Sean Bean faces backlash for saying intimacy coaches spoil sex scenes

Sean Bean, 63, is told to ‘wake up’ as he is criticised by West Side Story’s Rachel Zegler and Jameela Jamil after saying intimacy coaches ‘ruin’ Hollywood sex scenes

  • Sean Bean, 63, criticised for saying intimacy co-ordinators ‘ruin’ sex scenes 
  • Jameela Jamil and West Side Story’s Rachel Zegler hit out at his comments 
  • He said intimacy coaches spoil spontaneity and reduce it to ‘a technical exercise’

Sean Bean has come under fire for saying intimacy co-ordinators ‘ruin’ Hollywood sex scenes by spoiling the spontaneity and reducing it to ‘a technical exercise’.

The Game of Thrones star, 63, was criticised by British actress Jameela Jamil and West Side Story’s Rachel Zegler, from New Jersey, after making the comments in a recent interview with The Times.

Intimacy coaches were largely introduced to protect actresses after the #MeToo campaign and have played a key role in creating sizzling sex scenes for hit dramas including Bridgerton and Normal People.

Hitting back at Bean’s remarks, Zegler wrote on Twitter: ‘Intimacy co-ordinators establish an environment of safety for actors,’ adding that the Sheffield native needed to ‘wake up’.

She said: ‘I was extremely grateful for the one we had on [West Side Story] – they showed grace to a newcomer like myself and educated those around me who’ve had years of experience. Spontaneity in intimate scenes can be unsafe.’


Sean Bean (pictured right in his upcoming series Marriage) has come under fire for saying intimacy co-ordinators ‘ruin’ Hollywood sex scenes by spoiling the spontaneity and reducing it to ‘a technical exercise’

The Game of Thrones star, 63, was criticised by British actress Jameela Jamil and West Side Story’s Rachel Zegler (pictured), from New Jersey, after making the comments in a recent interview with The Times

Hitting back at Bean’s remarks, Zegler wrote on Twitter: ‘Intimacy co-ordinators establish an environment of safety for actors,’ adding that the Sheffield native needed to ‘wake up’.

Meanwhile, Jamil added: ‘It should only be technical. It’s like a stunt. Our job as actors is to make it not look technical. Nobody wants an impromptu grope…’ 

Bean, who has filmed many explicit sex scenes throughout his career, said: ‘I should imagine it slows down the thrust of it. Ha, not the thrust, that’s the wrong word. It would spoil the spontaneity.

‘It would inhibit me more because it’s drawing attention to things – somebody saying, “Do this, put your hand there, while you touch his thing…”

‘I think the natural way lovers behave would be ruined by someone bringing it right down to a technical exercise.’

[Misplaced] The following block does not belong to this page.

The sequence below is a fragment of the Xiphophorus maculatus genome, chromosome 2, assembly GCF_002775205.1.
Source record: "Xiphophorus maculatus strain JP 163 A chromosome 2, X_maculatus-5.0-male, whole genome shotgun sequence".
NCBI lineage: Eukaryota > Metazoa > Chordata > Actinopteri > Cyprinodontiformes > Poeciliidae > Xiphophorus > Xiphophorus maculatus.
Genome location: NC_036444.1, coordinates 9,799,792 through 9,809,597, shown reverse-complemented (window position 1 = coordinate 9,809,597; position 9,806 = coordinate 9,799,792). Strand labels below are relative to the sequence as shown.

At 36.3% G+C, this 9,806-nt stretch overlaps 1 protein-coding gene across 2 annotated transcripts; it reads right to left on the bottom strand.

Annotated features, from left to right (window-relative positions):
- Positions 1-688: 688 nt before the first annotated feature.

Bean’s most notable sex scene was with Joely Richardson in a 1993 adaptation of DH Lawrence’s novel Lady Chatterley’s Lover.

He said: ‘Lady Chatterley was spontaneous. It was joy. We had a good chemistry between us, and we knew what we were doing was unusual because she was married, I was married.

Meanwhile, Jamil added: ‘It should only be technical. It’s like a stunt. Our job as actors is to make it not look technical. Nobody wants an impromptu grope…’

 Bean’s most notable sex scene was with Joely Richardson in a 1993 adaptation of DH Lawrence’s novel Lady Chatterley’s Lover (pictured)

‘But we were following the story. We were trying to portray the truth of what DH Lawrence wrote.’

Sex-scene coaches are mandatory at the BBC and have been praised by actresses including Daisy Edgar-Jones, who starred in the daring 2020 BBC adaptation of Sally Rooney’s novel Normal People.

Edgar-Jones has previously said having an intimacy coach was ‘brilliant’ because it was their job ‘to worry about how [the sex scenes] would work and we just turned up, did the choreography and carried on’.

But Bean said the importance of intimacy consultants ‘depends on the actress’. 

He referenced American actor Lena Hall, who filmed a nude scene with him in Snowpiercer, and claimed she ‘was up for anything’ because of her musical cabaret background.

Lena Hall spoke out in a Twitter thread soon after the interview was published, explaining that she needed ‘to clarify some information in this random article’ (pictured)

However, Lena spoke out in a Twitter thread soon after the interview was published, explaining that she needed ‘to clarify some information in this random article’.

‘Just because I am in theatre (not cabaret, but I do perform them every once in a while) does not mean that I am up for anything,’ she wrote. 

‘Seriously does depend on the other actor, the scene we are about to do, the director, and whatever crew has to be in there to film it.

‘Sean is an awesome actor and made me feel not only comfortable but also like I had a true acting partner in those bizarre scenes.’

She continued: ‘If I feel comfortable with my scene partner and with others in the room then I won’t need an intimacy coordinator.

‘But if there is any part of me that is feeling weird, gross, over exposed etc… I will either challenge the necessity of the scene or I’ll want an [intimacy coordinator].’

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